I wanted to cook soup, a nice ‘watery’ Chinese style soup. Nice big chunky veg with lots of liquid, that was the plan. The only veg I had in would have to do, so courgette, savoy cabbage, leek and onion then. Add a some quinoa and noodles, and we’re onto something half decent, I thought.
This watery style of soup is typical of what you get at Cafe Soya in Birmingham, which is probably my favourite restaurant (they understand vegan). Filling and very tasty, I’ve copied this before but for now I was limited by cupboard ingredients. The noodle situation was grim so it was going to have to be pasta tubes, wholewheat of course. Continue reading →
I’ve never had much luck with dumplings, they’ve tended to disintegrate, which is very disappointing. My friend made some for a puy lentil soup he made, which were great and were exactly like the dumplings of my childhood. In the lentil post, I describe a stew recipe that dumplings would have suited very well.
In the picture you are unable to see that the stew is piled up on a thick slice of wholemeal bread, this is the poor mans version. Or, nearer to the truth, the unskilled cooks version. The bread soaks up the ‘juice’ and acts like a dumpling, try it it’s very good.
Lentils are great, and not just for Neil off the Young Ones! I used to operate almost exclusively with the red variety mainly making dhals, it took me a long time to realise just how many types there are. I’m lucky, I live in Balsall Heath, right on the edge of Birmingham’s ‘Balti Triangle’, so there are a lot of cheap Asian ingredients readily available. So, I have stocked up with six varieties of lentil, all from my local shop and all very cheap.
If you buy these sort of ‘East End‘ products, or the equivalent, from regular supermarkets you pay over the odds, much better to go to an Asian grocery shop, and why not pick up your spices at the same time. I bought three lentil varieties that need only 30 minutes soaking and three that require an overnight job. Predictably, I’ve used the first three types more often, but with a little planning the others have been used too.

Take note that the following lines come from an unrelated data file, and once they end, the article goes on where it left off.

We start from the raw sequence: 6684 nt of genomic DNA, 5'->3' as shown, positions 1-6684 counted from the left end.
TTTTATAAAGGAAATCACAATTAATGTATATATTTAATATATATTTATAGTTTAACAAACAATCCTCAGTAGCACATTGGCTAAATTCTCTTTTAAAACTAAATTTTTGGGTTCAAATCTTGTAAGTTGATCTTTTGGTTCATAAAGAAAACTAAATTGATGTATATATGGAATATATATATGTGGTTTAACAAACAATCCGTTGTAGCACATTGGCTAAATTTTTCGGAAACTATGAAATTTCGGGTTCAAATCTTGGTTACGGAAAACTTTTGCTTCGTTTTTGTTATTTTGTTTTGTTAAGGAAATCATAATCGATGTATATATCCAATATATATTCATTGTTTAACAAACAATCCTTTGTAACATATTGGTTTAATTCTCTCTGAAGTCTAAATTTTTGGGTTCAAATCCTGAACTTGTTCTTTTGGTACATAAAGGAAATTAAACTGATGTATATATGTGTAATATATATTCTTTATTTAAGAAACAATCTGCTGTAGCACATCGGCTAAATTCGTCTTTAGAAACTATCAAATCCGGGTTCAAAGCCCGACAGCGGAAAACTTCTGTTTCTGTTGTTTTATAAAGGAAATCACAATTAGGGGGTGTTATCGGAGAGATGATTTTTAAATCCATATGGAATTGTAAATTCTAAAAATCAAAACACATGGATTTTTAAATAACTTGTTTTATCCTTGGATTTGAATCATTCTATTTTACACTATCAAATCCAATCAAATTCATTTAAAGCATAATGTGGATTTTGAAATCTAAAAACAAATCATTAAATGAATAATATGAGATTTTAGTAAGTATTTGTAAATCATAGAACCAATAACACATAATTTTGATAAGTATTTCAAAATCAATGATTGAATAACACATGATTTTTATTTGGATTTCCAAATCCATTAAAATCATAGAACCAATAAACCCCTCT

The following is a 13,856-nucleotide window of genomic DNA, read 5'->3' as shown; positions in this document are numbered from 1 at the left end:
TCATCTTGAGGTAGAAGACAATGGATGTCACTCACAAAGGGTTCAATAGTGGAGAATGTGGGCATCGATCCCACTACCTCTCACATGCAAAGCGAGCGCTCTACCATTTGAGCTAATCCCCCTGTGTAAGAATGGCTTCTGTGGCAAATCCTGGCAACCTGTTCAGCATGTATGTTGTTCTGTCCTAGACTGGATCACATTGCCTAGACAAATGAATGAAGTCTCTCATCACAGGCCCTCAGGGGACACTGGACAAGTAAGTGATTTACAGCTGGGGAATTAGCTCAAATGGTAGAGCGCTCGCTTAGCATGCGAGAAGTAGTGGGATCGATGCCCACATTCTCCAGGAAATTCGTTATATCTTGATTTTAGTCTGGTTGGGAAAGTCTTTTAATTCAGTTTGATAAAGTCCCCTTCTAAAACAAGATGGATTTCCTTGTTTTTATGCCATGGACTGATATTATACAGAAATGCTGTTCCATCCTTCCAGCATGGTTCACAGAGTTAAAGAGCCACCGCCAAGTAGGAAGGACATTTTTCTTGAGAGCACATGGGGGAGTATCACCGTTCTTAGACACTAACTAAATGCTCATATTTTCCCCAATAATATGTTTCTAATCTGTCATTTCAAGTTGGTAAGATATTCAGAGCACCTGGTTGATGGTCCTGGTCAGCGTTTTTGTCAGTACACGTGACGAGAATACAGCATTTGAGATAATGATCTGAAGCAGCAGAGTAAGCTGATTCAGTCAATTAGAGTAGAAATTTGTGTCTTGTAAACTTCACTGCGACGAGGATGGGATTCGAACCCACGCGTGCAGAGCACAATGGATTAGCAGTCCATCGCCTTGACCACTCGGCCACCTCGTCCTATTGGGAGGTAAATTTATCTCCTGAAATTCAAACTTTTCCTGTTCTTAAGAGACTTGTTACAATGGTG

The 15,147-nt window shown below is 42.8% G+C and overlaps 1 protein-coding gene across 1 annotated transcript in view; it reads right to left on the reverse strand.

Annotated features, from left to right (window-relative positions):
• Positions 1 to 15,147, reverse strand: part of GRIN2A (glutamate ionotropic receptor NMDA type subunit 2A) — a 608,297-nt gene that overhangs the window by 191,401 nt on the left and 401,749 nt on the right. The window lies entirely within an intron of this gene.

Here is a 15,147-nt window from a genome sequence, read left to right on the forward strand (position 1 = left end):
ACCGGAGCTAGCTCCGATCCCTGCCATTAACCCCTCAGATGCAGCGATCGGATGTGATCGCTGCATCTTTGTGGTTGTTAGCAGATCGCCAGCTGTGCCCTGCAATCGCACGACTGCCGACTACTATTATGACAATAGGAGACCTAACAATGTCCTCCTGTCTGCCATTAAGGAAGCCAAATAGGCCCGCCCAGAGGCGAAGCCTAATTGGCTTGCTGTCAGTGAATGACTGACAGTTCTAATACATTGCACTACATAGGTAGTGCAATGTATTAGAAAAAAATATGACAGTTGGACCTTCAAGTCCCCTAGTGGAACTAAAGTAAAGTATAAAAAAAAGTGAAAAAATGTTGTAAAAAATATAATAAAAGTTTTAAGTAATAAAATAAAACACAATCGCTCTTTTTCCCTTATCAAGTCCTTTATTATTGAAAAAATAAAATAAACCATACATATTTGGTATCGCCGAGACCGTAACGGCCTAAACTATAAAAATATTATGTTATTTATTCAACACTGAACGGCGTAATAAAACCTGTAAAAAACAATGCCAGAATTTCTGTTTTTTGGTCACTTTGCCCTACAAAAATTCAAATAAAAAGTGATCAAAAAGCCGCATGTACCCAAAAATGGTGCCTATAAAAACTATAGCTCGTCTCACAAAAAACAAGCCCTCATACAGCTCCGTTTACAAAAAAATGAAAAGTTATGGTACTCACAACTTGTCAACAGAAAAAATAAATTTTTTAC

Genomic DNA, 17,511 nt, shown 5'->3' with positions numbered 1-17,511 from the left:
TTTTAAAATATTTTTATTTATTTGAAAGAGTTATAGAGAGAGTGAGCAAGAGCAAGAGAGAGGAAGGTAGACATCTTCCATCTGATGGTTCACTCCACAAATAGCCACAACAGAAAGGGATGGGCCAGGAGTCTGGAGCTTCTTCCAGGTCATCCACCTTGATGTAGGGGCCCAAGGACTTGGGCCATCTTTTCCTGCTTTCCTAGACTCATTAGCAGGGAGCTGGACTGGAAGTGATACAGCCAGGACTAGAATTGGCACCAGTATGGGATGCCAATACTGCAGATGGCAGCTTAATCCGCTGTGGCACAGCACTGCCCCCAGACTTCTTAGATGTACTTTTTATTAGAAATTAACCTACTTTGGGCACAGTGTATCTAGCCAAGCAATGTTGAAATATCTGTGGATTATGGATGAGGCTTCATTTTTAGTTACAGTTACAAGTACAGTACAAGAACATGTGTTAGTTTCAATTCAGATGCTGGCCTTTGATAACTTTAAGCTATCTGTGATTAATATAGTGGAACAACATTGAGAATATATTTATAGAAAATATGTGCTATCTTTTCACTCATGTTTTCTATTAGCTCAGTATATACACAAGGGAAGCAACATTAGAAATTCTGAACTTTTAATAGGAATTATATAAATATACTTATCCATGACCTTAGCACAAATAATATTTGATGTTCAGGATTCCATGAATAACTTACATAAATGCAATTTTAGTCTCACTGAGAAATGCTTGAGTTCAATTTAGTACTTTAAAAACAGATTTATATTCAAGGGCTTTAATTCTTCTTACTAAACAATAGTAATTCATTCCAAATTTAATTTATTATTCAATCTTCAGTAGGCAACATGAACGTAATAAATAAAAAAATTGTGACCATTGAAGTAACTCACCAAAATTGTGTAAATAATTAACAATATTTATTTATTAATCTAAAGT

Chana Dall – split yellow gram
Toor Dall Dry
Urid Dall Chilka
Moong Dall Chilka
Soaking lentils to remove phytates
Soaking is important and these times should be considered a minimum. Lentils and other legumes contain phytates which inhibit enzyme activity and make them difficult to digest. The soaking negates this annoying legume feature and eases the digestion difficulty Phytates are also present in nuts and is why raw vegans soak their nuts!
In years gone by I’d think of lentils as a staple food in times of need, a saviour when cash-strapped, nothing fancy at all. I have, however, tried some recipes more salubrious than simple dall, which in conjunction with dinners at a Hindu friend’s house, have elevated the lowly lentil beyond survival food. This winter, after purchasing my six varieties I have had a bit of a lentil renaissance.
Why do lentils make you Fart?
One reason a lot of people ignore and avoid lentils is an unfortunate side-effect often experienced when over-indulging; wind. Lentils make you fart, there’s no getting away from it. This side-effect is due to fermentation in the gut, which produces gas but is a completely natural outcome of digestion. All legumes, including lentils contain complex carbohydrates which mean they are low on the glycaenic index and as a result take time to digest. Bacteria are involved in this process and sadly lead to fermentation and farts! Read this post for more information on bacteria and the fermentation process.